Aim: Growth by investing long and short in US equities, equity instruments and derivatives
Minimum investment: Lump sum £1,000, monthly £50
Investment split: 100% in US equities, equity instruments and derivatives
Isa link: Yes
Pep transfers: Yes
Charges: Initial 4%, annual 1.6%
Commission; Initial up to 3%, renewal 0.5%
Tel; 0800 587 2111
The UBS US equity 130/30 fund is an Oeic aiming for growth and income by investing in US companies using long and short techniques. It differs from a hedge fund in that it will use derivatives and swaps to create the short positions, as this is the only form of shorting allowed under the Ucits III rules.
The 130/30 strategy involves investing in long-only portfolio, selling short 30 per cent of the value of this portfolio in stocks expected to fall in price, then reinvesting the proceeds from the short sales in the long-only portfolio. This strategy aims to produce higher returns than long-only funds.
Hargreaves Lansdown senior analyst Meera Patel believes this fund could act as a diversifier in a broader portfolio. She adds that after four years of positive returns from equity markets, volatility is expected to rise as we have already seen in recent weeks. “A fund like this could potentially provide a hedge against equity market falls as it can short 30 per cent of the portfolio. In theory, over the longer term this fund could generate returns over and above long only funds,” she says.
Given that the fund can short stocks. Patel says that this can potentially act as another source of alpha – the term used to describe the return above the benchmark index – in addition to the long only part of the portfolio. However, she stresses that this will only be the case if the right stocks are chosen.
“The fund aims to outperform the Russell 1000 Index by 2.5-5 per cent over a market cycle. This doesn’t sound like a bad target given that few US fund managers actually outperform the main index each year. Whether it can be achieved through this new structure remains to be seen.”
Turning to the potential drawbacks of the fund Patel says: “This is a relatively new concept to the UK market and we have yet to see if this product can generate good returns in different market conditions. As with any new concept, I believe it is sensible to treat them with some form of scepticism, especially when you understand the downside risks.”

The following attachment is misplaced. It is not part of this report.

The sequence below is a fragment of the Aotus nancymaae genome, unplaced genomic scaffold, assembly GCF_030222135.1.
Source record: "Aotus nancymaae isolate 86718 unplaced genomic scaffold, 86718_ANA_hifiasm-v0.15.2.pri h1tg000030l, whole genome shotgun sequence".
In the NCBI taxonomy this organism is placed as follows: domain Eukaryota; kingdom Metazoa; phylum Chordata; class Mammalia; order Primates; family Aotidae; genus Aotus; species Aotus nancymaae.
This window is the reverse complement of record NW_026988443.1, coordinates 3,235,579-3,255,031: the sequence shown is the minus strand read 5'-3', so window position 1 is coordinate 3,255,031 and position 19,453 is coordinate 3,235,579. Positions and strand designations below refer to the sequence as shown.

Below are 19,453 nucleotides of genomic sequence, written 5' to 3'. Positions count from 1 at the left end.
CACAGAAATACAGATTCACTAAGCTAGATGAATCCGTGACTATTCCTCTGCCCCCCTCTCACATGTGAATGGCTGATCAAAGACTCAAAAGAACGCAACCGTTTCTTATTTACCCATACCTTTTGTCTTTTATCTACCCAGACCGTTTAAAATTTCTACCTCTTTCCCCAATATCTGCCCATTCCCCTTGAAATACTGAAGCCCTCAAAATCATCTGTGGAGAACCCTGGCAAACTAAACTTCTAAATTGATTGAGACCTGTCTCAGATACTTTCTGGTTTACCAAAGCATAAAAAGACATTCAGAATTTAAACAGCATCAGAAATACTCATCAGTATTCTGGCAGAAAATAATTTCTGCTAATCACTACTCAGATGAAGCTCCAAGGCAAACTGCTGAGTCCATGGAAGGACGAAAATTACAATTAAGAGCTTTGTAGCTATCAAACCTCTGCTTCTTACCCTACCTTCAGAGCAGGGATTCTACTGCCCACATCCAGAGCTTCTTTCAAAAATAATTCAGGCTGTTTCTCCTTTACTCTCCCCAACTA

According to Patel, the major downside risk would be on the shorting side of the equation. “If any of the short positions went against the fund, then the size and performance of the shorts could be magnified. Having said this, the fund manager has implemented a limit of 3 per cent of the fund’s overall assets in a short, although these positions will typically be around 0.25-1.25 per cent.”
Patel observes that the problem with shorting stocks is that the wider market cannot usually see which stocks are being shorted. “There is therefore a problem of transparency as we may not be able to view all the underlying holdings. Shorting can also be expensive and while the annual charge on the fund is 1.6 per cent the total expense ration could be much higher than this. The fund may also have a high turnover so this may add to the overall cost as well, which would dilute any outperformance,” she says.
Patel points out that UBS has a big team based in the US, but adds that while the manager, Tom Digenan, has run a long only portfolio, it has struggled to outperform the S&P 500 every year except one. “You also need the right skills, and more so when it comes to shorting stock,s so I need convincing that the team can significantly add value over and above the benchmark,” she says.
Scanning the market for potential competitors Patel says: “This is the first 130/30 launch to the UK retail investor. However, Resolution, Old Mutual, JPMorgan and Threadneedle are looking at these products and may launch similar funds in due course, so competition is likely to grow from here.”
Patel concludes: “One of the problems many IFAs may encounter is explaining the technique of shorting in layman’s terms to clients. This is going to be a huge difficulty and it may put clients off if they struggle to understand exactly how it works..”
Suitability to market: Good
Investment strategy: Average
Adviser remuneration: Average